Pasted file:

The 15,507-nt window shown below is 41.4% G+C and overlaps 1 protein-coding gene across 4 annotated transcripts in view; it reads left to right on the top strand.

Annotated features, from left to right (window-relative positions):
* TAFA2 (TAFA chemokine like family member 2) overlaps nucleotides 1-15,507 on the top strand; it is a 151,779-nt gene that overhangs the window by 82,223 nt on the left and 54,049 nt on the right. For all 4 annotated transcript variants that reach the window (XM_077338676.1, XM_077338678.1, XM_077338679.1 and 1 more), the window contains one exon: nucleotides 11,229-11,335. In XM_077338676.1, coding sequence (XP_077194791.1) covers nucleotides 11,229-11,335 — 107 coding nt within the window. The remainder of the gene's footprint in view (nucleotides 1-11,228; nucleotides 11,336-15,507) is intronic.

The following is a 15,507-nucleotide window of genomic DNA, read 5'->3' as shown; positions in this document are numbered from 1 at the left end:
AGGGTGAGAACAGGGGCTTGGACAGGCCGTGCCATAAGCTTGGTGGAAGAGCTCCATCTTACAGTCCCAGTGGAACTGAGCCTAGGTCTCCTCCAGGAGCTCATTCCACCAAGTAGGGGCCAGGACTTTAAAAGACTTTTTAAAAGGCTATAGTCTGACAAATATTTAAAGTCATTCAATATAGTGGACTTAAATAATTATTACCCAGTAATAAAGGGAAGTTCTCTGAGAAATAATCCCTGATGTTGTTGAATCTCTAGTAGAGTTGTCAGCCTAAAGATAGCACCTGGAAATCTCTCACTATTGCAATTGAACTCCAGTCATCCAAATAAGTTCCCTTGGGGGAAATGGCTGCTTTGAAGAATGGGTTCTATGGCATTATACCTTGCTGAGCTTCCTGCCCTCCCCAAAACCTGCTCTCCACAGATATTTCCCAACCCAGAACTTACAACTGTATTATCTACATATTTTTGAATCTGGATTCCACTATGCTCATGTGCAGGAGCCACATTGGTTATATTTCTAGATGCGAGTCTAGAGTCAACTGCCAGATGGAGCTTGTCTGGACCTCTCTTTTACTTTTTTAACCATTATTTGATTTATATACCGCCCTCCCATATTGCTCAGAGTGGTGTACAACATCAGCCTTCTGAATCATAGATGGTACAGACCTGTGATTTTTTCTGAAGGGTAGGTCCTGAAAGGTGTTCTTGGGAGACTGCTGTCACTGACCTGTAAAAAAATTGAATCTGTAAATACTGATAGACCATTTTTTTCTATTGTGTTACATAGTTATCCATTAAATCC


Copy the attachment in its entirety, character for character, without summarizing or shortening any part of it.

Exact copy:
The 15,507-nt window shown below is 41.4% G+C and overlaps 1 protein-coding gene across 4 annotated transcripts in view; it reads left to right on the top strand.

Annotated features, from left to right (window-relative positions):
* TAFA2 (TAFA chemokine like family member 2) overlaps nucleotides 1-15,507 on the top strand; it is a 151,779-nt gene that overhangs the window by 82,223 nt on the left and 54,049 nt on the right. For all 4 annotated transcript variants that reach the window (XM_077338676.1, XM_077338678.1, XM_077338679.1 and 1 more), the window contains one exon: nucleotides 11,229-11,335. In XM_077338676.1, coding sequence (XP_077194791.1) covers nucleotides 11,229-11,335 — 107 coding nt within the window. The remainder of the gene's footprint in view (nucleotides 1-11,228; nucleotides 11,336-15,507) is intronic.

The following is a 15,507-nucleotide window of genomic DNA, read 5'->3' as shown; positions in this document are numbered from 1 at the left end:
AGGGTGAGAACAGGGGCTTGGACAGGCCGTGCCATAAGCTTGGTGGAAGAGCTCCATCTTACAGTCCCAGTGGAACTGAGCCTAGGTCTCCTCCAGGAGCTCATTCCACCAAGTAGGGGCCAGGACTTTAAAAGACTTTTTAAAAGGCTATAGTCTGACAAATATTTAAAGTCATTCAATATAGTGGACTTAAATAATTATTACCCAGTAATAAAGGGAAGTTCTCTGAGAAATAATCCCTGATGTTGTTGAATCTCTAGTAGAGTTGTCAGCCTAAAGATAGCACCTGGAAATCTCTCACTATTGCAATTGAACTCCAGTCATCCAAATAAGTTCCCTTGGGGGAAATGGCTGCTTTGAAGAATGGGTTCTATGGCATTATACCTTGCTGAGCTTCCTGCCCTCCCCAAAACCTGCTCTCCACAGATATTTCCCAACCCAGAACTTACAACTGTATTATCTACATATTTTTGAATCTGGATTCCACTATGCTCATGTGCAGGAGCCACATTGGTTATATTTCTAGATGCGAGTCTAGAGTCAACTGCCAGATGGAGCTTGTCTGGACCTCTCTTTTACTTTTTTAACCATTATTTGATTTATATACCGCCCTCCCATATTGCTCAGAGTGGTGTACAACATCAGCCTTCTGAATCATAGATGGTACAGACCTGTGATTTTTTCTGAAGGGTAGGTCCTGAAAGGTGTTCTTGGGAGACTGCTGTCACTGACCTGTAAAAAAATTGAATCTGTAAATACTGATAGACCATTTTTTTCTATTGTGTTACATAGTTATCCATTAAATCC